So after the ferry drama I was pleased to find it was only a 20 odd minute ride to my base that night. I was with another Warm Showers host but this time, rather unconventionally, I was to be sleeping under their house. This isn’t quite as weird as it sounds as you can see from the photos below! Basically my hosts were away in their R.V. but still let cyclists camp at the house. They have an outdoor shower (which I must admit I didn’t brave in the cold wind), a wifi connection and toilet. It’s was pretty cool to be honest!
That night, in my idyllic setting, it got windy. Not just a little breeze mind but really really windy. Luckily, being on wooden floorboards I had decided to tie my guy ropes to the wooden struts of the house so I didn’t blow away but with no pegs the edges of the tent were lifting up and the wind was whipping any loose fabric back and forth. It was warm but seriously noisy and I must say I didn’t sleep well. Taking everything down the next morning also proved to be a bit of a challenge as everything kept blowing away and the tent nearly flew off as I undid the last guy rope. I had been expecting a bit of wind and I knew that it was going to be in an unfavourable direction for me but I must admit it was a touch stronger than I had been expecting!
Before I set off on what I’d quickly realised was going to be a tough day the lovely Jamie who lived next door invited me in for breakfast. Two giant chocolate chip pancakes and a huge mug of coffee sorted me right out and put me in better spirits. Better spirits that is until I saw my first obstacle of the morning:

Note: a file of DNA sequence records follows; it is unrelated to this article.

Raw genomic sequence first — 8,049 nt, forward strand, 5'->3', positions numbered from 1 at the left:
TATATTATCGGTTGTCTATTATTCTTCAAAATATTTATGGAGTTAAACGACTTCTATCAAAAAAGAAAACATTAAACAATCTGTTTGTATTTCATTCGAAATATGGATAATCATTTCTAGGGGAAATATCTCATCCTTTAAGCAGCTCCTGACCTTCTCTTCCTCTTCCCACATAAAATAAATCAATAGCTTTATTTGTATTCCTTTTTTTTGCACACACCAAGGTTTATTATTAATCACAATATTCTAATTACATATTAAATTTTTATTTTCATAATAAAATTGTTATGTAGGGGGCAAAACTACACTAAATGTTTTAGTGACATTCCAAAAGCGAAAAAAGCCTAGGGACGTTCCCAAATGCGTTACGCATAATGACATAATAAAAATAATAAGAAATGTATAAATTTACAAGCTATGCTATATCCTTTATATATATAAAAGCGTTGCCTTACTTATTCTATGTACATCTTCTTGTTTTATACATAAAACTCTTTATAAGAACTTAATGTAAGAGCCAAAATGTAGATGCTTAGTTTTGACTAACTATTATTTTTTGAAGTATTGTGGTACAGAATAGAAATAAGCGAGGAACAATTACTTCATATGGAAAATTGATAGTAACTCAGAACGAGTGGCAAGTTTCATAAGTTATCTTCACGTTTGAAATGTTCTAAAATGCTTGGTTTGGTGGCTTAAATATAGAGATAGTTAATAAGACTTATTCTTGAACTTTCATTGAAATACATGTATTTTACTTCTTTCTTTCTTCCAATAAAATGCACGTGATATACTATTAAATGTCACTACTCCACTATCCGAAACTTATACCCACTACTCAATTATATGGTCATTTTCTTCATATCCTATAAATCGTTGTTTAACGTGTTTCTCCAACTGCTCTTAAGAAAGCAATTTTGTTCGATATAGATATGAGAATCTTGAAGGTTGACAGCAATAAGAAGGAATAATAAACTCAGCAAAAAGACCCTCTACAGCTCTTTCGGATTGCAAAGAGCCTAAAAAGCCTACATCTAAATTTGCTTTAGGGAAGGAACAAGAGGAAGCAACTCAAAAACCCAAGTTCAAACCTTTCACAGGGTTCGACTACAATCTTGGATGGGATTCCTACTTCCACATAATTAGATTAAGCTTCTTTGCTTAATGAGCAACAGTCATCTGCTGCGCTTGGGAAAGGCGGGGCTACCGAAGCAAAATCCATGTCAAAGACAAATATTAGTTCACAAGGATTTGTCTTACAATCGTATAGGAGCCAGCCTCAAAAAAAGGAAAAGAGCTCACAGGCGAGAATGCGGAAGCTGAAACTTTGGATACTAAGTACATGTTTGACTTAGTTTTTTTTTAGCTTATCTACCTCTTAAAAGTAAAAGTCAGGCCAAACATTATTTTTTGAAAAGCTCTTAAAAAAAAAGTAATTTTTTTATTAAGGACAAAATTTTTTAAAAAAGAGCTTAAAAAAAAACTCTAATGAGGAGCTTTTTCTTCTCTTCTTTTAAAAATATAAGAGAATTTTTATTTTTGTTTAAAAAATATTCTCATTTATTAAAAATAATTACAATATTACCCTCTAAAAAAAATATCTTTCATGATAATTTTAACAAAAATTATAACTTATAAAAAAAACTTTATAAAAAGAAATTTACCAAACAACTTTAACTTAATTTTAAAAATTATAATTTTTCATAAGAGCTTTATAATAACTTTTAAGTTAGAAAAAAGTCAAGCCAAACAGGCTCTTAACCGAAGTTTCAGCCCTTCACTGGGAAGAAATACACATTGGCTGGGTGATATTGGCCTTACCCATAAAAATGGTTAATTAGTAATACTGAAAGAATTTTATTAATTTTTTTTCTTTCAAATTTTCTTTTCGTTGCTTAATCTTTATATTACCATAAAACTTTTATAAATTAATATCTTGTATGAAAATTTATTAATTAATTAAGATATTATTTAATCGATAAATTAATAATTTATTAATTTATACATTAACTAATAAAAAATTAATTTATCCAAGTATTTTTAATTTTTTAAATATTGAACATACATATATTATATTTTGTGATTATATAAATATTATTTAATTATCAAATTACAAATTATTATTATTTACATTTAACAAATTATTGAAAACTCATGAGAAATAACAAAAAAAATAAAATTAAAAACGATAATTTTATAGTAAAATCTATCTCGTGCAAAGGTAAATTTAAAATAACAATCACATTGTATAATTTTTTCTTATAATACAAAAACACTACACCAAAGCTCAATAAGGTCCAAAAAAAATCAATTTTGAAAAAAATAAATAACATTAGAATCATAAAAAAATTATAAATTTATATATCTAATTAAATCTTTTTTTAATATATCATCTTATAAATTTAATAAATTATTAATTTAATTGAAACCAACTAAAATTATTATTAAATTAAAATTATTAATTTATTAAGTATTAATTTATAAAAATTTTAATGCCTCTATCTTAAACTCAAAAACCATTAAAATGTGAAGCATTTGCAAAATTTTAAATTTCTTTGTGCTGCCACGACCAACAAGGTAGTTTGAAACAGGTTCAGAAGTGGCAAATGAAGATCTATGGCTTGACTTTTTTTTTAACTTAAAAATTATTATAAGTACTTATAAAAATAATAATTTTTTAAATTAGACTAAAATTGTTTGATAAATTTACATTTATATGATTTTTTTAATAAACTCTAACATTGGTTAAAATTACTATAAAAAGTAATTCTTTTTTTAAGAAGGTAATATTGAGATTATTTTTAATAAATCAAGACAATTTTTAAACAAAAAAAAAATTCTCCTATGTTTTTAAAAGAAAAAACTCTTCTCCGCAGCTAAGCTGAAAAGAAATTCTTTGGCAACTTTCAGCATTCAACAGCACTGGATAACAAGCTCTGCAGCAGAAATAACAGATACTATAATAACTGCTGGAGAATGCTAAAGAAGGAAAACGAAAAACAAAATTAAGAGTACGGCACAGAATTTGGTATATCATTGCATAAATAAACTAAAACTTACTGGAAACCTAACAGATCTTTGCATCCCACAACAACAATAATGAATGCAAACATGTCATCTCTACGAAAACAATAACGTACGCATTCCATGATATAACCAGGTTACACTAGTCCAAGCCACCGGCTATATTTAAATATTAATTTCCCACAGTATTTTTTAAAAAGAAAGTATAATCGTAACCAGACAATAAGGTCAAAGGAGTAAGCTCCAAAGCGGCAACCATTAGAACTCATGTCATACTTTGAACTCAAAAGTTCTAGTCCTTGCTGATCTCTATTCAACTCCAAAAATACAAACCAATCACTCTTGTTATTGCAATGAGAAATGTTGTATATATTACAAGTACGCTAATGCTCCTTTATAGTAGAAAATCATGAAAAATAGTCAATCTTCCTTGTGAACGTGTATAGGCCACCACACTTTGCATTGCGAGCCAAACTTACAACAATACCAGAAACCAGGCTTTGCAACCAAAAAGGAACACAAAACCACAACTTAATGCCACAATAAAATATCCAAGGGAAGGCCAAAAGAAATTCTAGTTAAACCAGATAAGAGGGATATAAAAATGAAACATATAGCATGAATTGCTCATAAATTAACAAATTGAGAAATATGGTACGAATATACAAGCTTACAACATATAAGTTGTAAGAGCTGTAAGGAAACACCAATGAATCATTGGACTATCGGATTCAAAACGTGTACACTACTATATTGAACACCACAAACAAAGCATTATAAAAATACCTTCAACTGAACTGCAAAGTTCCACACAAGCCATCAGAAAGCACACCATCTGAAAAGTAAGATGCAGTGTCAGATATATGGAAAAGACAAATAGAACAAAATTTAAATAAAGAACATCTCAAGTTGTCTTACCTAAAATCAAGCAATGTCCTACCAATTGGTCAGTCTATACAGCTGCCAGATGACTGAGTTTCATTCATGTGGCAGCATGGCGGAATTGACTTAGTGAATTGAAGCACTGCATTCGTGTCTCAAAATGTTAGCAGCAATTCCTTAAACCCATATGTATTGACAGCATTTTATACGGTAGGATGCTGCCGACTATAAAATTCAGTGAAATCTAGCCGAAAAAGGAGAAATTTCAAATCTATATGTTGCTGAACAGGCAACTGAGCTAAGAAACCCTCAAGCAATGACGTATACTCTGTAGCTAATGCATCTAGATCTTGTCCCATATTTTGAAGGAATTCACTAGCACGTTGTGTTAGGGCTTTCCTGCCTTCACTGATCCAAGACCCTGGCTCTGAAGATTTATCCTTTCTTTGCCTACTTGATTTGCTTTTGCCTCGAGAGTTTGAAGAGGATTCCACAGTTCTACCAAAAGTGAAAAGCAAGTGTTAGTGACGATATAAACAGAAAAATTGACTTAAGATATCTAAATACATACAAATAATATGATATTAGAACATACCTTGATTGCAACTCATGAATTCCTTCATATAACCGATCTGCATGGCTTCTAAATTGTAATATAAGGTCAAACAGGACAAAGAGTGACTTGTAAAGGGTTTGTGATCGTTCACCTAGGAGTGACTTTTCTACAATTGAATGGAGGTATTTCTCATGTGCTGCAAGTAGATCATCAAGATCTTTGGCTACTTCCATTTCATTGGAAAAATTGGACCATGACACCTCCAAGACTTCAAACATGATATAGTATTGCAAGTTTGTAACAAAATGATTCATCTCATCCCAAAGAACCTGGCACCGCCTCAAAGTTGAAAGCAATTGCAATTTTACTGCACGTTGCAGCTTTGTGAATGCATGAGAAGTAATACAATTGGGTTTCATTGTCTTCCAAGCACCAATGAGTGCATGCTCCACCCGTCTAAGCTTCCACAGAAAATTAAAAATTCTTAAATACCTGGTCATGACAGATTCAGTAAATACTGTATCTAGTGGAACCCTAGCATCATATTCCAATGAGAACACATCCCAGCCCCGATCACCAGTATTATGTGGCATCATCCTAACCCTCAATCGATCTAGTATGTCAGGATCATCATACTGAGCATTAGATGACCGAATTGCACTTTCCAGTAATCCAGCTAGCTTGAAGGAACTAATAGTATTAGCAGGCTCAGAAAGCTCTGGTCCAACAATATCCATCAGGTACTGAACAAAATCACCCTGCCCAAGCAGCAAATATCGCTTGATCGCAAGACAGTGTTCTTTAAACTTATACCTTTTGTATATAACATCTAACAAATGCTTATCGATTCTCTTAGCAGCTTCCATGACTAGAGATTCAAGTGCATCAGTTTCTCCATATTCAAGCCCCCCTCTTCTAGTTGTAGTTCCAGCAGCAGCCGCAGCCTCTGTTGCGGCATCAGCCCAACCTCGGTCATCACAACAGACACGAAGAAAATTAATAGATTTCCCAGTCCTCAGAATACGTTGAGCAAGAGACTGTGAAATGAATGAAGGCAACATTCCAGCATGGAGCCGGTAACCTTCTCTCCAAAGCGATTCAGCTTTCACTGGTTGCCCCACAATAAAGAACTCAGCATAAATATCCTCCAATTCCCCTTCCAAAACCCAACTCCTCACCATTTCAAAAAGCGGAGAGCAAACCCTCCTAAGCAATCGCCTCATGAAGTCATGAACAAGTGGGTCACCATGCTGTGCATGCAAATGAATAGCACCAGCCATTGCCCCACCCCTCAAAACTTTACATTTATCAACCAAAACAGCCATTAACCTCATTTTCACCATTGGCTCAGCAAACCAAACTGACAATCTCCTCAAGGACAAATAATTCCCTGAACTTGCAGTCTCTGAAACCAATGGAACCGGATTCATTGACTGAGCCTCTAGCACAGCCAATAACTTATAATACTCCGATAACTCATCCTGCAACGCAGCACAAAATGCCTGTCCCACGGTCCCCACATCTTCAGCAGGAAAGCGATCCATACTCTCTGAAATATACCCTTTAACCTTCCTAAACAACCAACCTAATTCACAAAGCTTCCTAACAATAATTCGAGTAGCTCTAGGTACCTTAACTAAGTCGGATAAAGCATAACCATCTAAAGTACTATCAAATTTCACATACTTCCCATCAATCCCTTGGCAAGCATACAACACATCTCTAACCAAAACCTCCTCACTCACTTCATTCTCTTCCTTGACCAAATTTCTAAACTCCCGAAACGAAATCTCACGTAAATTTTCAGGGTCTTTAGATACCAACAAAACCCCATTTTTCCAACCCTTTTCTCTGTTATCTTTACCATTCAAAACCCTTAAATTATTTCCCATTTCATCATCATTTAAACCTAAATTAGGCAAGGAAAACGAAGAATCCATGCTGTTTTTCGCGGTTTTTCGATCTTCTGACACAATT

Oh boy it was a hard ride that morning! The winds were forecast to be gusting 35 knots and I was totally exposed along the bridge as well as the spit the other side and it took me nearly 3 hours to ride 15 miles. I can’t pretend it wasn’t totally horrible, especially when I knew I had 70 miles to ride that day! At least it wasn’t raining anymore!
After what seemed like a lifetime the road slowly turned to the west and the wind eased off a bit. I was pleased the worst of the weather seemed to have forgotten about me but honestly, the amount of road kill on the Alabama roads was shocking. Now I’ve seen a lot of dead animals so far on this trip – if you spend 6 hours a day on the hard shoulder that’s inevitable wherever you are but Alabama – jeez louise! There were deer, armadillo, birds (of all shapes and sizes), racoons, squirrels, frogs and even a substantial number of domestic dogs and cats. People don’t seem to tie their dogs up or have a proper fence as most people did in Florida, something that I hear is only going to get worse as I head west, but I struggle to understand how a good guard dog is a dead guard dog. What’s even weirder is why no one comes to recover the bodies, I mean come on, don’t people supposedly love their pets… my Dad’s livelihood is built on that assumption! Well Dad, if I can give you one piece of advice, don’t try and sell pet caskets in Alabama – no one gives a sh*t! Florida, fine, Alabama, no chance!
Pensacola to Dauphin Island – 31st Jan – 1st Feb 2015
Total so far: 937km